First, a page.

of Guines, and into Ternois, and to the gates of Saint-Omer's, and sometime to Boulogne ; they brought into their host great preys. The king would not assail the town of Calais, for he thought it but a lost labour : he spared his people and his artillery, and said how he would famish them in the town with long siege, without the French king come and raise his siege perforce. When the captain of Calais saw the manner and the order of the Englishmen, then he constrained all poor and mean people to issue out of the town, and on a Wednesday there issued out of men, women and children more than seventeen hundred; and as they passed through the host, they were demanded why they departed, and they answered and said, because they had nothing to live on : then the king did them that grace that he suffered them to pass through his host without danger, and gave them meat and drink to dinner, and every person two pence sterling in alms, for the which divers many of them prayed for the king's prosperity.
How the duke of Normandy brake up his siege before Aiguillon.
SUMMARY.-The French king sent for the duke of Normandy to return and defend France, so the French departed from that siege. As they departed, those within made a sally and took several prisoners, from whom sir Walter Manny heard of the king of England's campaign in France. The king of France was displeased with sir Godemar du Fay, because he had not well kept the passage of Blanche-taque, and he would have lost his life, but sir John of Hainault excused him.
How sir Gaultier of Manny rode through all France by safe-conduct to Calais.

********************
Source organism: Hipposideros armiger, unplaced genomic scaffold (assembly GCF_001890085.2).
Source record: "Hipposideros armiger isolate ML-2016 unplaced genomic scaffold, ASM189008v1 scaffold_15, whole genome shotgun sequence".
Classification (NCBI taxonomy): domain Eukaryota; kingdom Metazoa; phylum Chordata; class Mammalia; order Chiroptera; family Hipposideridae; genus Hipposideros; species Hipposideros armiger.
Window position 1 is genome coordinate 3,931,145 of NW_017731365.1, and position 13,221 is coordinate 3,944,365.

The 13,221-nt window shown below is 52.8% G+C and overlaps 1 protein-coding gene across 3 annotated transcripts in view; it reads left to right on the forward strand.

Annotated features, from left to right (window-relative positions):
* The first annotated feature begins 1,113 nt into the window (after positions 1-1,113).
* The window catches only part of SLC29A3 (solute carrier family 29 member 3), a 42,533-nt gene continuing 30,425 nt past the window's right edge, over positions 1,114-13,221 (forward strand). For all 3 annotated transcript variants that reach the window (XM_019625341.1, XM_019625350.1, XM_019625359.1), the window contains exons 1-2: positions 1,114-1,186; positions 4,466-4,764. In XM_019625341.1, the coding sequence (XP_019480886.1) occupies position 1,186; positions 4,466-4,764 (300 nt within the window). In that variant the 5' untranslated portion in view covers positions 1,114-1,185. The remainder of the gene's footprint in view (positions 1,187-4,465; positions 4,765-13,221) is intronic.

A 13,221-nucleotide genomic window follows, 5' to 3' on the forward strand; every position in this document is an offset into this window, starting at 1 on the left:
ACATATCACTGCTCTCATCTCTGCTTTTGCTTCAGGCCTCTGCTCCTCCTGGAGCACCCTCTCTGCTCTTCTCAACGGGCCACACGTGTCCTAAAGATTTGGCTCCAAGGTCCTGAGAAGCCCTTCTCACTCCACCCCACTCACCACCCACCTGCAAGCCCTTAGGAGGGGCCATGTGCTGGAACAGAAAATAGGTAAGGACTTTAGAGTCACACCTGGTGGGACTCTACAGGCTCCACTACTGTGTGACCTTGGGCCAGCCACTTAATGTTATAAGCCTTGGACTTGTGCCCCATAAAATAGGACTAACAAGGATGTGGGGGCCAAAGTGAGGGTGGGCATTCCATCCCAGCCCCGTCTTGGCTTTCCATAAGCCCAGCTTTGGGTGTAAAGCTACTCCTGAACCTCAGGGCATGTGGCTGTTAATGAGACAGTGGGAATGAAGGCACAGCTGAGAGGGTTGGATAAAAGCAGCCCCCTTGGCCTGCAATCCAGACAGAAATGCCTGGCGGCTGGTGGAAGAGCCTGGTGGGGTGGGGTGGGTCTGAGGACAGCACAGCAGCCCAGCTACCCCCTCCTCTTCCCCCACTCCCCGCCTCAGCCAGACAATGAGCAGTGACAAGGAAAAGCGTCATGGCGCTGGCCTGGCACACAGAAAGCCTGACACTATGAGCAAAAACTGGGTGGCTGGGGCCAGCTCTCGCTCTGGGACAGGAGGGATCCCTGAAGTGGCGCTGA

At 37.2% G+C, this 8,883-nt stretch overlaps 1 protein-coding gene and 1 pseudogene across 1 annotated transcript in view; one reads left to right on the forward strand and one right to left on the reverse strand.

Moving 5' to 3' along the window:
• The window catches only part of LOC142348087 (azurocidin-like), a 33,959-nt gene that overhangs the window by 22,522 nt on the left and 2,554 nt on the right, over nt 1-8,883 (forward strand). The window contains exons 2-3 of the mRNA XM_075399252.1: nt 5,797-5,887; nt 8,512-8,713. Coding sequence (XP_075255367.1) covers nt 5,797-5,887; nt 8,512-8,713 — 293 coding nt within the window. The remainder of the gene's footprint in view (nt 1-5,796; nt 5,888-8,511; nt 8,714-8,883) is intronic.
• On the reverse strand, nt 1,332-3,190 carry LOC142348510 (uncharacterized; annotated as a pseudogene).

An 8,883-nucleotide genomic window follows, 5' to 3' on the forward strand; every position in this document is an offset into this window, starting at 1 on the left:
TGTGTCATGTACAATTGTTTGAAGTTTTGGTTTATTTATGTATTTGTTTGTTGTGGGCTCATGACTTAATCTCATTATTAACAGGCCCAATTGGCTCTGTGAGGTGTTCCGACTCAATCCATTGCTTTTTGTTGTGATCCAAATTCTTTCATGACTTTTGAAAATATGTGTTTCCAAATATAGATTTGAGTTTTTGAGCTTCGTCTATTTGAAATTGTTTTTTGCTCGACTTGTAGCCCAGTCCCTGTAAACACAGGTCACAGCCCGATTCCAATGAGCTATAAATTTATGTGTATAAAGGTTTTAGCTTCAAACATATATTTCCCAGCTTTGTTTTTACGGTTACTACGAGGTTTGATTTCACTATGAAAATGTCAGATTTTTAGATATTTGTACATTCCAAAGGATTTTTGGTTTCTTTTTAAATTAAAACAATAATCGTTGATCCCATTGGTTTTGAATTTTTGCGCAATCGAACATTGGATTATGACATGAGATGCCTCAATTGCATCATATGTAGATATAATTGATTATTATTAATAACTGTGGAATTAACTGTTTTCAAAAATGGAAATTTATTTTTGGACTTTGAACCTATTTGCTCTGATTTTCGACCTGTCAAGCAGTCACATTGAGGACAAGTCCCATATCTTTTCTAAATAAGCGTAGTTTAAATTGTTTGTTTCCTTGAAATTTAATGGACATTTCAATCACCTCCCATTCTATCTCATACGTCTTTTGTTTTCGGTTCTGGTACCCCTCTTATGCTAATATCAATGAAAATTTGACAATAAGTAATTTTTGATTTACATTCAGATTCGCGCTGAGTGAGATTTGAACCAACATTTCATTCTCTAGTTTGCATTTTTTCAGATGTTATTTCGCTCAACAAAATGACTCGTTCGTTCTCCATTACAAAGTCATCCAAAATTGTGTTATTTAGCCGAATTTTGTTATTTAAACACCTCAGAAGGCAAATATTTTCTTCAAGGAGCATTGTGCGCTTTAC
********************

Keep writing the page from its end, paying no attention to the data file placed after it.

It was not long after, but that sip Gaultier of Manny fell in communication with a knight of Normandy, who was his prisoner, and demanded of him what money he would pay for his ransom. The knight answered and said he would gladly pay three thousand crowns. `Well,' quoth the lord Gaultier, ` I know well ye be kin to the duke of Normandy and well beloved with him, [so] that I am sure, an if I would sore oppress you, I am sure ye would gladly pay ten thousand crowns; but I shall deal otherwise with you. I will trust you on your faith and promise: ye shall go to the duke your lord, and by your means get a safeconduct for me and twenty other of my company to ride through France to Calais, paying courteously for all our expenses. And if ye can get this of the duke or of the king, I shall clearly quit you your ransom with much thank, for I greatly desire to see the king my master ; nor I will lie but one night in a place till I come there. And if ye cannot do this, return again hither within a month, and yield yourself still as my prisoner.' The knight was content and so went to Paris to the duke his lord, and he obtained this passport for sir Gaultier of Manny and twenty horse with him all only. This knight returned to Aiguillon and brought it to sir Gaultier, and there he quitted the knight Norman of his ransom. Then anon after, sir Gaultier took his way and twenty horse with him, and so rode through Auvergne; and when he tarried in any place, he shewed his letter and so was let pass : but when he came to Orleans, for all his letter he was arrested and brought to Paris and there put in prison in the Chatelet. When the duke of Normandy knew thereof, he went to the king his father and shewed him how sir Gaultier of Manny had his safe-conduct, wherefore he required the king as much as he might to deliver him, or else it should be said how he had betrayed him. The king answered and said how he should be put to death, for he reputed him for his great enemy. Then said the duke : ` Sir, if ye do so, surely I shall never bear armour against the king of England, nor all such as I may let.' And at his departing he said that he would never enter again into the king's host. Thus the matter stood a certain time. There was a knight of Hainault called sir Mansart d'Esne : he purchased all that he might to help sir Walter of Manny, and went often in and out to the duke of Nor.